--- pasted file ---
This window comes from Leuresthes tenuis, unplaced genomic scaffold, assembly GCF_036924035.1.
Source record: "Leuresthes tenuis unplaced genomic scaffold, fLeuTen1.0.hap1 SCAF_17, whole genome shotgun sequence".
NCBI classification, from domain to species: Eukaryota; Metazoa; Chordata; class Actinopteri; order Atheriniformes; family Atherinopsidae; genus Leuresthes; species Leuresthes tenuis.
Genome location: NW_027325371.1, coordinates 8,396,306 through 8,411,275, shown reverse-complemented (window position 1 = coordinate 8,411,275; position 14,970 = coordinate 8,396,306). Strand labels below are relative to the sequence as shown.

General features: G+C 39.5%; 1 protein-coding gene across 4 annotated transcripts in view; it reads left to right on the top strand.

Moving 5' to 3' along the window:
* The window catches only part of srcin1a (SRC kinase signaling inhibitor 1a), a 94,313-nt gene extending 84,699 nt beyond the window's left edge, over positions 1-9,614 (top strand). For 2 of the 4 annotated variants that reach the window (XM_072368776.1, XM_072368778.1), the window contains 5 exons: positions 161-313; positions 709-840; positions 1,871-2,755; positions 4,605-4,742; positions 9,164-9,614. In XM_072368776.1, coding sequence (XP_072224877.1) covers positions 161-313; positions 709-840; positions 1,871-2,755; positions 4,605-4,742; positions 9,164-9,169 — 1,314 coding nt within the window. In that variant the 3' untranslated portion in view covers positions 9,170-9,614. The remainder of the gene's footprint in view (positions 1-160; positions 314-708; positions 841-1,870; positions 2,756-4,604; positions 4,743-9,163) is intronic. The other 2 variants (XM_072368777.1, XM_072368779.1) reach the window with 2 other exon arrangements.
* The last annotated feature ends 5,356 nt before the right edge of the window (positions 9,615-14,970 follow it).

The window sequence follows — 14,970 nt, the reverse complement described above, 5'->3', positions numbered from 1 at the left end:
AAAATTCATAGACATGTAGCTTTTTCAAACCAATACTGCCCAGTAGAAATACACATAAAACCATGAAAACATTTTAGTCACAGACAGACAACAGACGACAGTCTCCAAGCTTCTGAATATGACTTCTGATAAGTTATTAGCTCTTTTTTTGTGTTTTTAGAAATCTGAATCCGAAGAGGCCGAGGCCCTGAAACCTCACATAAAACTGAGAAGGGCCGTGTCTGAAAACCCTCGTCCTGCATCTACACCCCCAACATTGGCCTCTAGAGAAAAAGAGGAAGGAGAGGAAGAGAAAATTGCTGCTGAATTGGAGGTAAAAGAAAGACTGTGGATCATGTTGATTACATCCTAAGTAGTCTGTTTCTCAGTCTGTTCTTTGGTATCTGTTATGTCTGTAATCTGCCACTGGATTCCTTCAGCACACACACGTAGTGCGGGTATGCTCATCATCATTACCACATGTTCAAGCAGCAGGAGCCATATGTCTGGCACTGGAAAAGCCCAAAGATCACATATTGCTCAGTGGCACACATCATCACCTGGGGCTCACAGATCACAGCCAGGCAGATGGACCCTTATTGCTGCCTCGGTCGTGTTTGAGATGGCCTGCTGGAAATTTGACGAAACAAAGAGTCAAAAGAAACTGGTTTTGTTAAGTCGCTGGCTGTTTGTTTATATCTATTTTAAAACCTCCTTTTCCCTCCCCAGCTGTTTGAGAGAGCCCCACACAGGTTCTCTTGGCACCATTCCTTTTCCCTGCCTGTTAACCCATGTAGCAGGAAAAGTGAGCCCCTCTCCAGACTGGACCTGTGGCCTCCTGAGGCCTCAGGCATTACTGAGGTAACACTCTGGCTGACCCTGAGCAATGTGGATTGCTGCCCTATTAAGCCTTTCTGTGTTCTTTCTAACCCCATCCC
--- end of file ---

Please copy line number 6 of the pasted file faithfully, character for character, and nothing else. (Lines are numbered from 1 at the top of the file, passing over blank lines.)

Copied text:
Moving 5' to 3' along the window: